Thinkspace is pleased to present Delisha ‘Sweet Dreams & Beautiful Nightmares.‘ The “BEAUTIFUL MONSTER” acts as a security blanket to help us navigate life’s problems and tune out the harshness of the world. It’s easier to tune out the judgement, the abuse, the neglect, and doubt while wrapped in the comfort of scarves. A BEAUTIFUL MONSTER manifested from a cold world, and is also a reminder to embrace fear, because you may find comfort in uncovering what’s really there.
Our interview with Delisha shares her rituals to stimulate her creative flow, her creative influences, and how she likes to enjoy her downtime.
What themes were you exploring in this body of work?
Mostly the idea of fear, the fear of individuality, the fear of another persons perception of you. I wanted to tell a story from three different perspectives; from the perspective of the viewer, the subjects in the paintings, and of the Beautiful Monster’s. The viewer sees a weird creepy thing, but inside the monster there’s an innocence there. The painting’s subjects ignore the Beautiful Monster all together.
Did you have a piece that was particularly challenging?
I feel the theme was more challenging. To create a monster that was fun but also a little creepy and weird, that really encapsulated the creative spirit was the most challenging. It definitely came from my own experiences with social anxiety of being called “different”.
What does a day in the studio look like for you?
A typical day in the studio, for me?
Lots and lots of work! I’m usually working on 4-5 projects at a time. Which is dope, because I remember a time when things weren’t as busy. But, a typical day is VERY focused from 9am-5pm.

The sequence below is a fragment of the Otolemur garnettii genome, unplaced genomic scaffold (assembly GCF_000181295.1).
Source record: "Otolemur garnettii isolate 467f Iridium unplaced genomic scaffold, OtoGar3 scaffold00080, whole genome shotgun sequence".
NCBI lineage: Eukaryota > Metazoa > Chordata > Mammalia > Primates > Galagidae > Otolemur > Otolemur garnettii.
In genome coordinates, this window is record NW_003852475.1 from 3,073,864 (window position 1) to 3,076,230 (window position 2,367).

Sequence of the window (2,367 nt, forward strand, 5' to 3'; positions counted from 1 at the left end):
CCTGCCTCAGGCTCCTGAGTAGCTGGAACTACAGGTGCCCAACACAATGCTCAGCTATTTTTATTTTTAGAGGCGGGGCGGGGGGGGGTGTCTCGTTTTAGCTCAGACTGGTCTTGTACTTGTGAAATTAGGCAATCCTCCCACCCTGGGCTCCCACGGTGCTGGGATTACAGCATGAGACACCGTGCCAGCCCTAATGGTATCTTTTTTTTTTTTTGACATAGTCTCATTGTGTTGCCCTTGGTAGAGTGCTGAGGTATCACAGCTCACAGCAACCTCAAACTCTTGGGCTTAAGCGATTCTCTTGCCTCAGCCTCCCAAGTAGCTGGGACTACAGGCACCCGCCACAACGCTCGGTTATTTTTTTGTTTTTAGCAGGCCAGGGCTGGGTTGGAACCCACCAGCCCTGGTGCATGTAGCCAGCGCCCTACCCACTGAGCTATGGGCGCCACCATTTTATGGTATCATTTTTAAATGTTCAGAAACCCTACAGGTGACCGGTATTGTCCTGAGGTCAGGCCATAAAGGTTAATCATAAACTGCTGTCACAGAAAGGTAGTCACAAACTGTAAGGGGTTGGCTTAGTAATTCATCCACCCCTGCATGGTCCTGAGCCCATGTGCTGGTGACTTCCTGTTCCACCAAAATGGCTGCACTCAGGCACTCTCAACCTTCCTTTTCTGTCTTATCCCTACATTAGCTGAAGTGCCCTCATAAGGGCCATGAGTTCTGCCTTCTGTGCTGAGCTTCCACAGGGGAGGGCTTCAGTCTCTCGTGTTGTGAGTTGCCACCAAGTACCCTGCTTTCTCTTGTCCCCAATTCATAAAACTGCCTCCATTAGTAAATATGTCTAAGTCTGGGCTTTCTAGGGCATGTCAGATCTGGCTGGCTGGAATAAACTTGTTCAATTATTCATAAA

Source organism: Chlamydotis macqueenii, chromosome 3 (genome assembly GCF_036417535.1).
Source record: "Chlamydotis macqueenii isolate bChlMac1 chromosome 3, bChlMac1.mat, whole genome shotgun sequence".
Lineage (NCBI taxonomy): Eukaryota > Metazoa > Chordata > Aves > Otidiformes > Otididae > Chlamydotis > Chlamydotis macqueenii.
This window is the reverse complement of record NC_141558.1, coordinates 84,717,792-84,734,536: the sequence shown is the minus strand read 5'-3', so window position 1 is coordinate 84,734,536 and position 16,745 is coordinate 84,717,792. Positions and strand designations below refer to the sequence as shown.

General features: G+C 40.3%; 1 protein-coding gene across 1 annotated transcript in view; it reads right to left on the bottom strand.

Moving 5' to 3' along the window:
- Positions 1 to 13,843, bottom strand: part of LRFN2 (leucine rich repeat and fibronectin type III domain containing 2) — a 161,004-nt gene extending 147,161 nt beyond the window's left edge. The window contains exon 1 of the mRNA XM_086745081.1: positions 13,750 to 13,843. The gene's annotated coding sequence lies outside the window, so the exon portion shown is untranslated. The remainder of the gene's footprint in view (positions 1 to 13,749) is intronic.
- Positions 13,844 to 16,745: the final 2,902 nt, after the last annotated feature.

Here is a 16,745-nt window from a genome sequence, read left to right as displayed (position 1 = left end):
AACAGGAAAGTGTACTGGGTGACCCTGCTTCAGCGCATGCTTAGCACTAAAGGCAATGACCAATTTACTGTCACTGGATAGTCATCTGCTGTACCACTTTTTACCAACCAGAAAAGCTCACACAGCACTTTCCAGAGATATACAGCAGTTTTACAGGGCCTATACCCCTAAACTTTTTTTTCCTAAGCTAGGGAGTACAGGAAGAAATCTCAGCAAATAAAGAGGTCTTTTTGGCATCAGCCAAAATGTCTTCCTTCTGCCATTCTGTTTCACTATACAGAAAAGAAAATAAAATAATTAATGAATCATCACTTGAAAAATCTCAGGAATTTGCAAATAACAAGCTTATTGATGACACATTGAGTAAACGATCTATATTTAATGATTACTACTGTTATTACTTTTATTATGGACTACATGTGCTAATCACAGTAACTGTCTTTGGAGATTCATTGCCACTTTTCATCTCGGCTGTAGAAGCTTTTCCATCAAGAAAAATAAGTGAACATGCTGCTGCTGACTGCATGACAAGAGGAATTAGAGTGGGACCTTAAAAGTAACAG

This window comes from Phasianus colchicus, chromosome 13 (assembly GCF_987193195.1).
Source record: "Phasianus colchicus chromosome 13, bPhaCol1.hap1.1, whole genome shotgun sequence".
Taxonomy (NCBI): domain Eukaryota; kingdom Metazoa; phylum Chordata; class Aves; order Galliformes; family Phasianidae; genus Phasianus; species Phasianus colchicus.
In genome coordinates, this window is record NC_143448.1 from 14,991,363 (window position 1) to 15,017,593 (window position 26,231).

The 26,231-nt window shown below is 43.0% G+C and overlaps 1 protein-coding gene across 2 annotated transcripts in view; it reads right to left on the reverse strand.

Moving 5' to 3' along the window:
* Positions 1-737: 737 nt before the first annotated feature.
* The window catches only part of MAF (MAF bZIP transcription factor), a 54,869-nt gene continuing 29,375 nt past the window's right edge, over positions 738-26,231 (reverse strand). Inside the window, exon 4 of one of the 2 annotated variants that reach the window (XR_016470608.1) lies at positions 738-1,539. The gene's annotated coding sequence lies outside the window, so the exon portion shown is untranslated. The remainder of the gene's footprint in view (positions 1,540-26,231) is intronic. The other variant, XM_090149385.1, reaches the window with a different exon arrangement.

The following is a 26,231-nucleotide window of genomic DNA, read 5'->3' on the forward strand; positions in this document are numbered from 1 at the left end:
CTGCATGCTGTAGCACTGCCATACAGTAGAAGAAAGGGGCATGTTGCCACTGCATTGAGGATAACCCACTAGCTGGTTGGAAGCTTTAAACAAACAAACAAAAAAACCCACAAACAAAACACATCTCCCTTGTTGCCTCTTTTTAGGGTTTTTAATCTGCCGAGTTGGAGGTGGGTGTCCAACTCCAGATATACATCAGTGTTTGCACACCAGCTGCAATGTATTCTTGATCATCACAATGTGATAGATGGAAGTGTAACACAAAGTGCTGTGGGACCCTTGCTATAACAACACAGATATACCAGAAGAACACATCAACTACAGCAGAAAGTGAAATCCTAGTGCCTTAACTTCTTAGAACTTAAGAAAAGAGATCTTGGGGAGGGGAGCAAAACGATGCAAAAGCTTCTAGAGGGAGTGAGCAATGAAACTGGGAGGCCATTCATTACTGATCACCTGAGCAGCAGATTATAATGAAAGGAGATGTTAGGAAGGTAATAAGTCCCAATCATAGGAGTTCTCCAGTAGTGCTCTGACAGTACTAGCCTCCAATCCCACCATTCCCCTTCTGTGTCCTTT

How do you structure your days?
I’m learning to have 3 days in one day. I split my days in thirds so that I’m sure to have personal time, and to keep my interests on whatever I’m creating at that time.
Do you have any rituals that help you tap into a creative flow?
This answer goes back to timing and planning my days right. Personal time is very important to me so I’m usually up before the sun rises to meditate, medicate, and meal prep (make lunch for my daughter).
What is your most favorite and least favorite part of the creative process?
Showing my work is nerve wrecking. I get immortalized in my thoughts, so when I show to the public I’m wondering if they can feel what I felt, when making them.
Who are some of your creative influences?
Creators: Bill Watterson and Jim Henson
Artists: Frida Kahlo, Jean Mitchell Basquiat Photographers: James Van Der Zee and Annie Leibovitz.
Writers: Ayn Rand and Encyclopedias.
Why do they inspire you?
They inspire me for their passion. How they truly lived, and are living, through what they’ve created.
The encyclopedia has always been a staple, now that’s been replace with YouTube lol. Just as inspiring.
If you could have any skill or topic downloaded into your brain, what would you want to be able to do/ be an expert at?
Everything. I love learning new things/skills.
What do you hope viewers take away or experience while viewing your work?
A need to see more!
How do you like to enjoy your time outside of the studio?
Spending time with my daughter, with friends or dreaming.
Do you celebrate the completion of a body of work?
Sometimes. Sometimes the reward is to do nothing.
Exhibition on view April 1 – April 22, 2023 at:
4207 W. Jefferson Blvd.
Los Angeles, California 90016